Monday, April 19, 2010

Car insurance coverage minimums by state

You probably know that all US states have different minimum coverage amounts that are required to be carried within the driver's insurance policies. And depending on where your car is registered you will have to meet these requirements. What happens if your policy has coverage amounts lower than the required minimum? That depends on the state you drive in. But usually, in case of an accident if the authorities learn that you have coverage below the minimum amount you can face a penalty or even taken into custody. So, in order to avoid that, here are the minimum requirements of coverage state by state:

Alaska 50/100/25
Alabama 20/40/10
Arkansas 25/50/15
Arizona 15/30/10
California 15/30/5

Colorado 25/50/15
Connecticut 20/40/10
Delaware 15/30/5
Florida 10/20/10
Georgia 15/30/10
Hawaii 20/40/10

Idaho 20/50/15
Illinois 20/40/15
Indiana 25/50/10
Iowa 20/40/15
Kansas 25/50/10
Kentucky 25/50/10
Louisiana 10/20/10
Maine 50/100/25
Maryland 20/40/10

Massachusetts 20/40/5
Michigan 20/40/10
Minnesota 30/60/10
Mississippi 25/50/25
Missouri 25/50/10
Montana 25/50/10
Nebraska 25/50/25
New Hampshire 25/50/25
New Jersey 15/30/5

New Mexico 25/50/10
Nevada 15/30/10
New York 25/50/10
North Carolina 30/60/25
North Dakota 25/50/25
Ohio 12.5/25/7.5
Oklahoma 10/20/10
Oregon 25/50/10
Pennsylvania 15/30/5

Rhode Island 25/50/25
South Carolina 15/30/10
South Dakota 25/50/25
Tennessee 25/50/10
Texas 20/40/15
Utah 25/65/15
Virginia 25/50/20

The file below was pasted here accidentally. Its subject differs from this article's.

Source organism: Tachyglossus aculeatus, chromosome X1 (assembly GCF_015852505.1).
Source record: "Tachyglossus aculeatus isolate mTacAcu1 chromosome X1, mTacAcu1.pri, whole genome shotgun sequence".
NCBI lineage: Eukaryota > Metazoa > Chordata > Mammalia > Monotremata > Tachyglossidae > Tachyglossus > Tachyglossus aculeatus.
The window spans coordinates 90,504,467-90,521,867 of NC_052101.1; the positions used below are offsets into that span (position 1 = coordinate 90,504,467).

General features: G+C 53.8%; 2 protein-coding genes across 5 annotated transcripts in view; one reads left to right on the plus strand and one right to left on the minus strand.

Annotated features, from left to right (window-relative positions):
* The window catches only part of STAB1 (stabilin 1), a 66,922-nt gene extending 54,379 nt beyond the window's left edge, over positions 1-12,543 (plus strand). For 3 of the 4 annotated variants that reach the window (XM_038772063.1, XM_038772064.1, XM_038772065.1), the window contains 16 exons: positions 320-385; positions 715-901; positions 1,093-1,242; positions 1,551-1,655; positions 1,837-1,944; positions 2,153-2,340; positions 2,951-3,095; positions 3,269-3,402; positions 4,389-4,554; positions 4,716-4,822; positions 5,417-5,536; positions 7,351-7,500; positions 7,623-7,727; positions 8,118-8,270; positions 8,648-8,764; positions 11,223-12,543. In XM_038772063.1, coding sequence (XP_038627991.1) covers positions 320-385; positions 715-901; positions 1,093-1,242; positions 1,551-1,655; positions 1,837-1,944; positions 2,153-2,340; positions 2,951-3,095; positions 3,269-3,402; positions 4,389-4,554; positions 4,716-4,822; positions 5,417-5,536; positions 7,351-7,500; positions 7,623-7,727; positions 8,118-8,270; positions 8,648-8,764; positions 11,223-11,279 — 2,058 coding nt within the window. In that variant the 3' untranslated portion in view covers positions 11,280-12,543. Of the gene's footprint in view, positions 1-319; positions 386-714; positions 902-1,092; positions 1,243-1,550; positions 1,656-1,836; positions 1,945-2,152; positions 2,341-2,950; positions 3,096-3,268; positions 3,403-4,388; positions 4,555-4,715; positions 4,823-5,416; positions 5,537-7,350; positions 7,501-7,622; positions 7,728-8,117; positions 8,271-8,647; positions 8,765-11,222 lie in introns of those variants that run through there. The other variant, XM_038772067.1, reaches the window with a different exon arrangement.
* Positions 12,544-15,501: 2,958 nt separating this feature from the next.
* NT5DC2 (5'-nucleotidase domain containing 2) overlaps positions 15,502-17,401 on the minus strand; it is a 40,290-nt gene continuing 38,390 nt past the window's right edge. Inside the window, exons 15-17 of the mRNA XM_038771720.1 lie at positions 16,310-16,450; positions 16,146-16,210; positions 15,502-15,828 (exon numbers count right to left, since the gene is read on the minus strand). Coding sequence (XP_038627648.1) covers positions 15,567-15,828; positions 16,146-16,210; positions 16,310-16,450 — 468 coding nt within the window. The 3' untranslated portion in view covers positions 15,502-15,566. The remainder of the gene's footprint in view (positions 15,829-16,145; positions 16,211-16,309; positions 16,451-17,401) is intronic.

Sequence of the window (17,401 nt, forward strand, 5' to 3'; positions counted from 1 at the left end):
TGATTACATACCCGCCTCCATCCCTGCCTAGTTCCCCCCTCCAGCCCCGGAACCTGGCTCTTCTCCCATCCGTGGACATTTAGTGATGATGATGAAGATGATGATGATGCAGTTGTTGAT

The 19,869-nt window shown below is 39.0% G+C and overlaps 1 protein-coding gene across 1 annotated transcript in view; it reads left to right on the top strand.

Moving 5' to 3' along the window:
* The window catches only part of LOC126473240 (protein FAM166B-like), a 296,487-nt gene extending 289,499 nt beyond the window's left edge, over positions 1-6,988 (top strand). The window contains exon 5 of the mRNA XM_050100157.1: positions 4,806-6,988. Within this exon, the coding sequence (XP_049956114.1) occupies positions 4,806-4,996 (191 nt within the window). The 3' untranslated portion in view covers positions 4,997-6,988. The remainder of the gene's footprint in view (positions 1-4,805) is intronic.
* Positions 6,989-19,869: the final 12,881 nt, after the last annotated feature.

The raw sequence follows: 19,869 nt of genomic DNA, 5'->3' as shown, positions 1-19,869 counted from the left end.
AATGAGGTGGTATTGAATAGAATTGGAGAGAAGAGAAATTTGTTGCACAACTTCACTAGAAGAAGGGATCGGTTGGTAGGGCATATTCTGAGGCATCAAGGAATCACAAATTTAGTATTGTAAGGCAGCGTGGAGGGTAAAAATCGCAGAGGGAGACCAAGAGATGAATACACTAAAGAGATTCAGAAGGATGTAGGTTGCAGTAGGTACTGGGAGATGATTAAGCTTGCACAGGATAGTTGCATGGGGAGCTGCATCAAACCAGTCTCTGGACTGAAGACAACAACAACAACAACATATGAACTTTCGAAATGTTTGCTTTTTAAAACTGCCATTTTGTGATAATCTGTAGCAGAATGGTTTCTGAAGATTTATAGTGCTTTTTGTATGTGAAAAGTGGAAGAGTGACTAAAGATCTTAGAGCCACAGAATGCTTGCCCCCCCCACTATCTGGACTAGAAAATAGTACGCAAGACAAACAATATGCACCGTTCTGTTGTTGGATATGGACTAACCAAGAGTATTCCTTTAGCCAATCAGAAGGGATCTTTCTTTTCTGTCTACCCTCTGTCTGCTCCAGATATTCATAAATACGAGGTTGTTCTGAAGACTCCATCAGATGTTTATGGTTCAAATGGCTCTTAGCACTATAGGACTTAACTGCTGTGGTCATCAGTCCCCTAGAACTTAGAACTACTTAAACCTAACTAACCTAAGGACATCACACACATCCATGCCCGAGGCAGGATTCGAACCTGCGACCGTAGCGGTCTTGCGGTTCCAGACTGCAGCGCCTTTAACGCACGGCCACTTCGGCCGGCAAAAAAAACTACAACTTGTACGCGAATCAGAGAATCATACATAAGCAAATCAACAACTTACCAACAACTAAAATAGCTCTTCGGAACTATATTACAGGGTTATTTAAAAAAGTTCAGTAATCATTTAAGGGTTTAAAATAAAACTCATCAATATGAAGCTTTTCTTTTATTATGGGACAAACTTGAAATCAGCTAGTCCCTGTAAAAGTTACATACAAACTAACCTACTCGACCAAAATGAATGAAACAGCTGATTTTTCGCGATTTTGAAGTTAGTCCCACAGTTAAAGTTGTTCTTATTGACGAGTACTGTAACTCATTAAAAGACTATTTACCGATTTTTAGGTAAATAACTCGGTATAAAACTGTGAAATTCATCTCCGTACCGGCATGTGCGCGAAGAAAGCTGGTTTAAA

Vermont 25/50/10
Washington 25/50/10

Wisconsin 25/50/10
West Virginia 20/40/10
Wyoming 25/50/20

The numbers refer to bodily injury and damage liability limits to be carried by the car insurance policy. The first number is the limit of injury liability per person. The second number is the injury liability limit per accident. And the third number refers to damage liability amount. And if the property damage limit is pretty evident, needed to pay for any damage to property or infrastructure delivered by your vehicle during the accident, the first two limits need a more detailed explanation. Let's take an example from Alaska - 50/100. The first number means that a person injured in the accident that gets covered can receive up to $50,000. The second number refers to the total injury car insurance coverage per single accident. If there are two persons in the car who sustained damage they will receive up to $50,000 each (a total of $100,000). But if there are 3 or 4 persons, the $100,000 will be distributed amongst them, making individual coverage limits lower. In case all the persons require maximum per capita coverage of $50,000 the first who file for it will get it, and the other ones will be covered by the policy of the car owner who was at fault during the accident.


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